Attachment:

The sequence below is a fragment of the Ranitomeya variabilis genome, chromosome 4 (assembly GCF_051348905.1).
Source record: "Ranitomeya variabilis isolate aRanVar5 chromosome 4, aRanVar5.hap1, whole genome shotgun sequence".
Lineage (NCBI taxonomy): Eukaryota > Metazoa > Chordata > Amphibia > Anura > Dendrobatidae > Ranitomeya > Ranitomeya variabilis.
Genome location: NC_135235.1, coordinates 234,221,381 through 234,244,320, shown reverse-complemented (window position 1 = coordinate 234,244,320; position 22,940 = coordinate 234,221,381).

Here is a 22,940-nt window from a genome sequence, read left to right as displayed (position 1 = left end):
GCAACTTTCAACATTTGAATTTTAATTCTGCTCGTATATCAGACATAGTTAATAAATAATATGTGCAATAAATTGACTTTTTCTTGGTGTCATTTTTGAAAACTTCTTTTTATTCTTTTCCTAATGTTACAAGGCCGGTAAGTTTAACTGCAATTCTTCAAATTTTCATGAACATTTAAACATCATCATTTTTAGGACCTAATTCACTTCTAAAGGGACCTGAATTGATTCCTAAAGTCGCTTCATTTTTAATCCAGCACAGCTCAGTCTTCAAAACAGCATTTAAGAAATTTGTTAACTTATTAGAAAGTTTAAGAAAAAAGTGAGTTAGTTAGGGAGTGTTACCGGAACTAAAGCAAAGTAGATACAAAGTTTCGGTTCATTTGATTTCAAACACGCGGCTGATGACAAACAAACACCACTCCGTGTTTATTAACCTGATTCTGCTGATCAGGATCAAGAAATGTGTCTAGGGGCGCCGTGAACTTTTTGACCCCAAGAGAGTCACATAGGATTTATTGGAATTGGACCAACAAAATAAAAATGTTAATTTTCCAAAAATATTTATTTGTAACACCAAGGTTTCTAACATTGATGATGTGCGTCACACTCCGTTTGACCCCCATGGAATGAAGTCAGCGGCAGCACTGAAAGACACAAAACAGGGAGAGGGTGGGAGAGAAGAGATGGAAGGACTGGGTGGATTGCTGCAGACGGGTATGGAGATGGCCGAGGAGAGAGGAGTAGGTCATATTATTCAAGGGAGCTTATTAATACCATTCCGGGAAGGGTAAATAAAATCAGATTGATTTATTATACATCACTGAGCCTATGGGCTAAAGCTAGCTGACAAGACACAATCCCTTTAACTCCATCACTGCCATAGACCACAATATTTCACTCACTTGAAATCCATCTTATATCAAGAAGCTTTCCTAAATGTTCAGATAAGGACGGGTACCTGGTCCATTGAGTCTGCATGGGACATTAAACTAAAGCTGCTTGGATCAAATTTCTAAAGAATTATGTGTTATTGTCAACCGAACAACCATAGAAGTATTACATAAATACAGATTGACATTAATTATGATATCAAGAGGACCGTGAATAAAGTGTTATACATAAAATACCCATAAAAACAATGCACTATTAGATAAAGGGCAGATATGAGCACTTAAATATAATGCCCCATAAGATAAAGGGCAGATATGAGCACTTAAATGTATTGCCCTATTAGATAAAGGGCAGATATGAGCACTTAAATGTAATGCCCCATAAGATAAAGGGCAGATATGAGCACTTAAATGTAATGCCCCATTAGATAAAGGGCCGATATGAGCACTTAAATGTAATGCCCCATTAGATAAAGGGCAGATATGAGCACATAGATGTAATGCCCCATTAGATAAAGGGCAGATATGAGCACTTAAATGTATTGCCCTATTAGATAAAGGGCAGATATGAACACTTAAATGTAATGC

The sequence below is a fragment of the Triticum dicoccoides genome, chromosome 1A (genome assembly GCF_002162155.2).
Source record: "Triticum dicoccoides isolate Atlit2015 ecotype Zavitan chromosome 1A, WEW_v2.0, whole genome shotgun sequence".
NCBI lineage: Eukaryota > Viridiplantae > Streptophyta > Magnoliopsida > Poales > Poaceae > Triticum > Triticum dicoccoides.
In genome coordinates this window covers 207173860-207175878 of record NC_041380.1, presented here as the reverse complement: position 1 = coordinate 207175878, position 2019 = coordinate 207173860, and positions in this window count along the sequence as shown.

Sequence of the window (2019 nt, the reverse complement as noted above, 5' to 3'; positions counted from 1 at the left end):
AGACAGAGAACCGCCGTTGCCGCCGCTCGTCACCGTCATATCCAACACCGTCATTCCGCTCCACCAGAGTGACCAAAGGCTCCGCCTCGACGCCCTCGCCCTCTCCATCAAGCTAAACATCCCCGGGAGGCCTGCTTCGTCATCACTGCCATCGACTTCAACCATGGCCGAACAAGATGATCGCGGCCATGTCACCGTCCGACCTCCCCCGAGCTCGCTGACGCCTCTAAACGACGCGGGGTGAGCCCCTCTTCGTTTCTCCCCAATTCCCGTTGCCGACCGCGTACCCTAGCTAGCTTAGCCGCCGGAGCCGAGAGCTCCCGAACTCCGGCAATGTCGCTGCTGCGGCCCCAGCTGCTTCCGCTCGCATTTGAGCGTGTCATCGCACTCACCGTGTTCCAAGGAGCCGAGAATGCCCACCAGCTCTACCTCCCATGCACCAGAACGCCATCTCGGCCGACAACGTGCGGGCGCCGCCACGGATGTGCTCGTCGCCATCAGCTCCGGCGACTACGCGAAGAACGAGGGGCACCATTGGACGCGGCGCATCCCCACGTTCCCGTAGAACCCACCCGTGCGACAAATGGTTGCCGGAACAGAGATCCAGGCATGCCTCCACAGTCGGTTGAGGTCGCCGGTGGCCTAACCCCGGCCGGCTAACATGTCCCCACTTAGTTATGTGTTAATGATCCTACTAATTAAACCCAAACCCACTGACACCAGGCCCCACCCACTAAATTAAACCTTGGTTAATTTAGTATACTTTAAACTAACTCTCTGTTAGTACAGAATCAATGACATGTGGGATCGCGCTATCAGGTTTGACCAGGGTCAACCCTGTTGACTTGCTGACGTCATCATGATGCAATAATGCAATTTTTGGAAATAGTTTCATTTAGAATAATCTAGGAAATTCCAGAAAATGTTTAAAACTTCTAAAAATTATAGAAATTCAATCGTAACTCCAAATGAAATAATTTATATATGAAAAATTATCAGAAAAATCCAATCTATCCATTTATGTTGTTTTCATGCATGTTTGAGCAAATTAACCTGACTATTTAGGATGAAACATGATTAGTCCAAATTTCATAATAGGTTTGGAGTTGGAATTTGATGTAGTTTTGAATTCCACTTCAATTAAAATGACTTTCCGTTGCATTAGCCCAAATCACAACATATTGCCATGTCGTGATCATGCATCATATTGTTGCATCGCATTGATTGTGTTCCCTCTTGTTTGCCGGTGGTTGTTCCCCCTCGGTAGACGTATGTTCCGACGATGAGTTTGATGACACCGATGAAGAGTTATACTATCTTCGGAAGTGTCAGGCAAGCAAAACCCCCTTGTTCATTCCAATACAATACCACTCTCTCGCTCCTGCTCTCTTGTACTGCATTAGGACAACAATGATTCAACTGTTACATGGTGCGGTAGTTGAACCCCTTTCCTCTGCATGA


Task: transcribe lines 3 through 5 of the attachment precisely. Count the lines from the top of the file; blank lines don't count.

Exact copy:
Lineage (NCBI taxonomy): Eukaryota > Metazoa > Chordata > Amphibia > Anura > Dendrobatidae > Ranitomeya > Ranitomeya variabilis.
Genome location: NC_135235.1, coordinates 234,221,381 through 234,244,320, shown reverse-complemented (window position 1 = coordinate 234,244,320; position 22,940 = coordinate 234,221,381).

Here is a 22,940-nt window from a genome sequence, read left to right as displayed (position 1 = left end):